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PLoS One. 2011 May 10;6(5):e19893. doi: 10.1371/journal.pone.0019893.

Microviridae goes temperate: microvirus-related proviruses reside in the genomes of Bacteroidetes.

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  • 1Unité Biologie Moléculaire du Gène chez les Extrêmophiles, Department of Microbiology, Institut Pasteur, Paris, France. krupovic@pasteur.fr

Abstract

The Microviridae comprises icosahedral lytic viruses with circular single-stranded DNA genomes. The family is divided into two distinct groups based on genome characteristics and virion structure. Viruses infecting enterobacteria belong to the genus Microvirus, whereas those infecting obligate parasitic bacteria, such as Chlamydia, Spiroplasma and Bdellovibrio, are classified into a subfamily, the Gokushovirinae. Recent metagenomic studies suggest that members of the Microviridae might also play an important role in marine environments. In this study we present the identification and characterization of Microviridae-related prophages integrated in the genomes of species of the Bacteroidetes, a phylum not previously known to be associated with microviruses. Searches against metagenomic databases revealed the presence of highly similar sequences in the human gut. This is the first report indicating that viruses of the Microviridae lysogenize their hosts. Absence of associated integrase-coding genes and apparent recombination with dif-like sequences suggests that Bacteroidetes-associated microviruses are likely to rely on the cellular chromosome dimer resolution machinery. Phylogenetic analysis of the putative major capsid proteins places the identified proviruses into a group separate from the previously characterized microviruses and gokushoviruses, suggesting that the genetic diversity and host range of bacteriophages in the family Microviridae is wider than currently appreciated.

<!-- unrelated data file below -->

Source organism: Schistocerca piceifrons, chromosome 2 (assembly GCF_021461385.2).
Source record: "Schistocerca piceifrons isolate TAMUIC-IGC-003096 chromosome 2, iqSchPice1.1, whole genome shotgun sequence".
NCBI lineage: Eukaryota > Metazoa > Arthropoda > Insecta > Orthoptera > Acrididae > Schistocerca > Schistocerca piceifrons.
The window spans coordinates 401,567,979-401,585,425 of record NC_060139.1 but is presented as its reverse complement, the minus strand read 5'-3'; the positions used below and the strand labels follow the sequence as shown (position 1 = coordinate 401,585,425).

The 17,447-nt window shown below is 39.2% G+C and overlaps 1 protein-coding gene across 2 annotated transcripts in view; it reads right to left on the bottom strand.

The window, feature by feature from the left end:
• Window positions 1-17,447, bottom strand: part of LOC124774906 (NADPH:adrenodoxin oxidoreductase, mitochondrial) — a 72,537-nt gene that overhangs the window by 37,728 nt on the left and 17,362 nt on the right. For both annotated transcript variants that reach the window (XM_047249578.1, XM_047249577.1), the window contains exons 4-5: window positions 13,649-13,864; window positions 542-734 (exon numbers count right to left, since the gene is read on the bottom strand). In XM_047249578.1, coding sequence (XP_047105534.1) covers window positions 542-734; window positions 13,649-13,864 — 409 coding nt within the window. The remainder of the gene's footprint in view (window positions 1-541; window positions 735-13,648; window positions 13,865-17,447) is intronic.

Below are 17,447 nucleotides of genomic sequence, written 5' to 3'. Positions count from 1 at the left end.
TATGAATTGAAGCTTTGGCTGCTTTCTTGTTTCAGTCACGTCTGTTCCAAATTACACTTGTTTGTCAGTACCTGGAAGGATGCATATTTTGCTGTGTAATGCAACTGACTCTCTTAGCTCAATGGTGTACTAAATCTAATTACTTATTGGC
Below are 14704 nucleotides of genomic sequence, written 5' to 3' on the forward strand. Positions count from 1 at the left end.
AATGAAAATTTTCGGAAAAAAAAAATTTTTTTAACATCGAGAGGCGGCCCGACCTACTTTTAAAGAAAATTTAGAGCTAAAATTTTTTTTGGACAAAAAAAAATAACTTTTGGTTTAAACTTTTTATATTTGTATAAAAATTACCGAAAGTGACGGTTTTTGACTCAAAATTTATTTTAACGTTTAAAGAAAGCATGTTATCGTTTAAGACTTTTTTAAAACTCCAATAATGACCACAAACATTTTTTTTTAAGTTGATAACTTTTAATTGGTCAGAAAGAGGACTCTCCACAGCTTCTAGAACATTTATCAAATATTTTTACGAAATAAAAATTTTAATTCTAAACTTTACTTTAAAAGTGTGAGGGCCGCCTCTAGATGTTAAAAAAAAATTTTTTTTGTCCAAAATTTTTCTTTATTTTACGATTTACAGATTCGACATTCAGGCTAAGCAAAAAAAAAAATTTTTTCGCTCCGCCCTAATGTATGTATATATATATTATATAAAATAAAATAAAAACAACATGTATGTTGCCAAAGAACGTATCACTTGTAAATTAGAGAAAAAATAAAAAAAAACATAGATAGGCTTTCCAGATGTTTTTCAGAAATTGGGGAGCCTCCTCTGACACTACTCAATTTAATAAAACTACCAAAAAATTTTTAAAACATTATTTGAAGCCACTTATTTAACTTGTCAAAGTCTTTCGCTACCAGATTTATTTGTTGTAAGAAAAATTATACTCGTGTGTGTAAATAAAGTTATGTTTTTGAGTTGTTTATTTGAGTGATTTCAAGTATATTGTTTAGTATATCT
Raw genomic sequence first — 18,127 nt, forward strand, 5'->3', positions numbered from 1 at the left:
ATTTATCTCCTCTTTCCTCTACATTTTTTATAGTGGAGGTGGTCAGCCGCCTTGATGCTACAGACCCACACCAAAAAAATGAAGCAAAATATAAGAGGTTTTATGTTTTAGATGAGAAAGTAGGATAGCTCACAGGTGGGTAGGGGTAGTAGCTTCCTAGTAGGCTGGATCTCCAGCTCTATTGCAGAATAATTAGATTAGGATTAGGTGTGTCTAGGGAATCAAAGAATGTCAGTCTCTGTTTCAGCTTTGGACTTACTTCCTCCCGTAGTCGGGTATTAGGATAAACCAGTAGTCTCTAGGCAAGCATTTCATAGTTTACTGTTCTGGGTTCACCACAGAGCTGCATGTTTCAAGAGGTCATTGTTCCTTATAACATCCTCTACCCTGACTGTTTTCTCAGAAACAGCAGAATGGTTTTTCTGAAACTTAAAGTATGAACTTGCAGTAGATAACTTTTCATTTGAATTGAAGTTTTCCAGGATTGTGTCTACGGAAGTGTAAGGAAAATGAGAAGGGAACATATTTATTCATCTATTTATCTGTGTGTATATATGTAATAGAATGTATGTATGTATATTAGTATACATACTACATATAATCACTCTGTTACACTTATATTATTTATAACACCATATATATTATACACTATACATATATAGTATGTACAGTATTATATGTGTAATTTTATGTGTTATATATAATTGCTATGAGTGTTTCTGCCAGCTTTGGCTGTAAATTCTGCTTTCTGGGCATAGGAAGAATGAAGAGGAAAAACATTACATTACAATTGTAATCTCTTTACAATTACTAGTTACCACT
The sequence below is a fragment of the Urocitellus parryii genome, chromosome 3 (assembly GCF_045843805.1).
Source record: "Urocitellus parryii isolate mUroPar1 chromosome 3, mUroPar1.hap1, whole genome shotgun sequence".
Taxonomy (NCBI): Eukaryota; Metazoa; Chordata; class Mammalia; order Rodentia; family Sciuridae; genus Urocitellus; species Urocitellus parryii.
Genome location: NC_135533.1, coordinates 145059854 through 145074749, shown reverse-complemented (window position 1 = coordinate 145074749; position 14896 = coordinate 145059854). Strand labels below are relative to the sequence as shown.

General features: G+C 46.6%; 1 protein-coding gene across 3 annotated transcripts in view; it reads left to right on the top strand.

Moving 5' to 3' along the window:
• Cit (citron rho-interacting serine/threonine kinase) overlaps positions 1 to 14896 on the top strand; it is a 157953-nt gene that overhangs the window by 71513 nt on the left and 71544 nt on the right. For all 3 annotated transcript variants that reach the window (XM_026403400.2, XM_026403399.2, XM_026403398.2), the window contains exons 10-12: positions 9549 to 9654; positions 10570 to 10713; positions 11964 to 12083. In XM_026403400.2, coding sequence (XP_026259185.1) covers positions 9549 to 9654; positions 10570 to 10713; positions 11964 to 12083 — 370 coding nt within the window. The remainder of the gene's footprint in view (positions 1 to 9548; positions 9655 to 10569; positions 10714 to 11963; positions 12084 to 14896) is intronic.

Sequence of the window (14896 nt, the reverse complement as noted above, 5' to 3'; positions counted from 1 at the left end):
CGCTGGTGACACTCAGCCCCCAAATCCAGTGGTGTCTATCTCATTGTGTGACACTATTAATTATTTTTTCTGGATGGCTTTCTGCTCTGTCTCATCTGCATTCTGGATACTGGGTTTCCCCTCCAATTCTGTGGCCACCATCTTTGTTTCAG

PMID:
21572966
[PubMed - indexed for MEDLINE]
PMCID:
PMC3091885
Free PMC Article
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